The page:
"Therefore, incremental intrusions during a traffic stop must be "tied to and justified by" at least one of the following: "(1) the original legitimate purpose of the stop, (2) independent probable cause, or (3) reasonableness as defined in Terry." Id. at 364 (quotation omitted). Here, the original legitimate purpose of the traffic stop justifies law enforcement's decision to expand the stop to include field sobriety testing."

This resulted in a lawful arrest and the subsequent search of the Defendant's vehicle was, therefore, lawful as well.

If you or a loved one have been arrested for a Minnesota DWI, or are facing a DWI forfeiture of your motor vehicle, feel free to contact Minneapolis DWI Attorney, F. T. Sessoms at (612) 344-1505 for answers to all of your Minnesota DWI questions.







Monday, August 21, 2017

Minneapolis DWI Attorney Blogs on Minnesota DWI: This Week's Featured Minnesota DWI Case

The Minnesota DWI Case Of The Week is State v. Donarski (Decided August 21, 2017, Minnesota Court of Appeals, Unpublished), which stands for the proposition that the basis for an initial stop is an objective test and not what the officer subjectively believes. Duh! Otherwise, the police could stop anyone whenever they have a subjective feeling that they should.

In Donarski, the facts are great:  On July 1, 2015, at approximately 12:32 a.m., Officer Kenneth Dionne received a call from dispatch reporting a "suspicious vehicle" that had been "parked in or near the complainant's driveway" for approximately 15 minutes. The vehicle's headlights and taillights were on, but the complainant did not see anybody in the vehicle. The complainant provided a license-plate number, which the dispatcher ran and found that the vehicle was registered to appellant Melissa Ann Donarski.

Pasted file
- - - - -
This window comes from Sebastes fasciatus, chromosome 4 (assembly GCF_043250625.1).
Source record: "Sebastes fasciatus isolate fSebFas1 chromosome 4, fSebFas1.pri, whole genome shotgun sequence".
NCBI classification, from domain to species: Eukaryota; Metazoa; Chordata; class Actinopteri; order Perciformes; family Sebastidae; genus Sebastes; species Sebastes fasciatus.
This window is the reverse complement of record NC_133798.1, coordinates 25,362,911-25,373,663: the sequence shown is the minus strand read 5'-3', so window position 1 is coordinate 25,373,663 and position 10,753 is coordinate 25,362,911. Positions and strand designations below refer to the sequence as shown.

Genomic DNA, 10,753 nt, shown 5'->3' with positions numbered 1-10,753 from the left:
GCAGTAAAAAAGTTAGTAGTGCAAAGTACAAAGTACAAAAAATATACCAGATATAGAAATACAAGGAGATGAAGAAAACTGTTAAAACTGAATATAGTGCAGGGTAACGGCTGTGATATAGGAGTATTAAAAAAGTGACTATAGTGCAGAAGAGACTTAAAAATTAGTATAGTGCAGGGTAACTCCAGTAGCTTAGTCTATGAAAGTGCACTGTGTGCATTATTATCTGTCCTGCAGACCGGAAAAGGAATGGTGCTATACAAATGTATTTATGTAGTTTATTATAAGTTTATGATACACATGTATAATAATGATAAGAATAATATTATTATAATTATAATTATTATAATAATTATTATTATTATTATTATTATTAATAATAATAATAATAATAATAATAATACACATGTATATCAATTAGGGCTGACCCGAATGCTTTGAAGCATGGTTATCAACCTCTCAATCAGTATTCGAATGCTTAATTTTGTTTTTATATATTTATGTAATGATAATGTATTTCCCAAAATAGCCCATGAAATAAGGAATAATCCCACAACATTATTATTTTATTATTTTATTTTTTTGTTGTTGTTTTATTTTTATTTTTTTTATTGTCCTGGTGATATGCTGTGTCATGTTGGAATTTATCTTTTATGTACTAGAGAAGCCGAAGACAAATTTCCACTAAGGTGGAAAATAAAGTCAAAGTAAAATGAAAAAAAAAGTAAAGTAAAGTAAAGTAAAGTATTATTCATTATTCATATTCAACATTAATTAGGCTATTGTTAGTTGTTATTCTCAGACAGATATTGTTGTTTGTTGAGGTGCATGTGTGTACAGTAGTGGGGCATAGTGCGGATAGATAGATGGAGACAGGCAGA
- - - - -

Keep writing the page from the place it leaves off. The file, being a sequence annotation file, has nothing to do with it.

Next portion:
Officer Dionne knew the complainant's name and the address. As the officer approached the area, a rural and lightly traveled region, he observed the vehicle moving southbound and then turn eastbound onto County Road 23, which goes through Tabor Township. Officer Dionne observed the vehicle moving very slowly, ten or twenty miles an hour. Officer Dionne also saw the vehicle's brake lights come on several times; the vehicle appeared to "slow[] down randomly," and its reverse lights came on one time.

When Officer Dionne reached Tabor, Donarski's vehicle was no longer on the county road; rather, the vehicle was traveling on a dike, a grass-covered area that is 3 or 4 feet high and approximately 15 feet wide. The dike is not for public use, it is not paved, it has no street lights, and it is not marked with any signage.   The dike has some vehicle tracks from moving farming machinery. The purpose of the dike is to keep water out of Tabor, which is on the north end of the dike, a "large ditch that is filled with water during the flooding season" is to the south. Officer Dionne has patrolled through Tabor approximately 500 times and has never seen anyone drive on the dike.

Officer Dionne then stopped Ms. Donarski and subsequently placed her under arrest for DWI. Ms. Donarski moved to suppress the test results and dismiss the charges in the district court, arguing that Officer Dionne lacked a reasonable, articulable suspicion of criminal activity to stop her. Following a hearing, the district court denied Donarski's motion, concluding that, while no single factor provided reasonable suspicion, Officer Dionne had reasonable suspicion to stop Donarski based on all of the circumstances.

On appeal, Donarski argued that her seizure was unconstitutional because Officer Dionne failed to state a subjective reasonable suspicion for the seizure.  but the Minnesota Court of Appeals rightly rejected her argument noting:

"Contrary to Donarski's assertion, an officer's suspicion must satisfy an objective test, rather than a subjective test. See State v. Smith, 814 N.W.2d 346, 351 (Minn. 2012) ("To be reasonable, the basis of the officer's suspicion must satisfy an objective, totality -of-the-circumstances test."). This objective test requires consideration of whether '"the facts available to the officer at the moment of the seizure [would] warrant a man of reasonable caution in the belief that the action taken was appropriate.' State v. Askerooth, 681 N.W.2d 353, 364 (Minn. 2004) (quoting Terry, 392 U.S. at 21-22, 88 S. Ct. 1880)."

***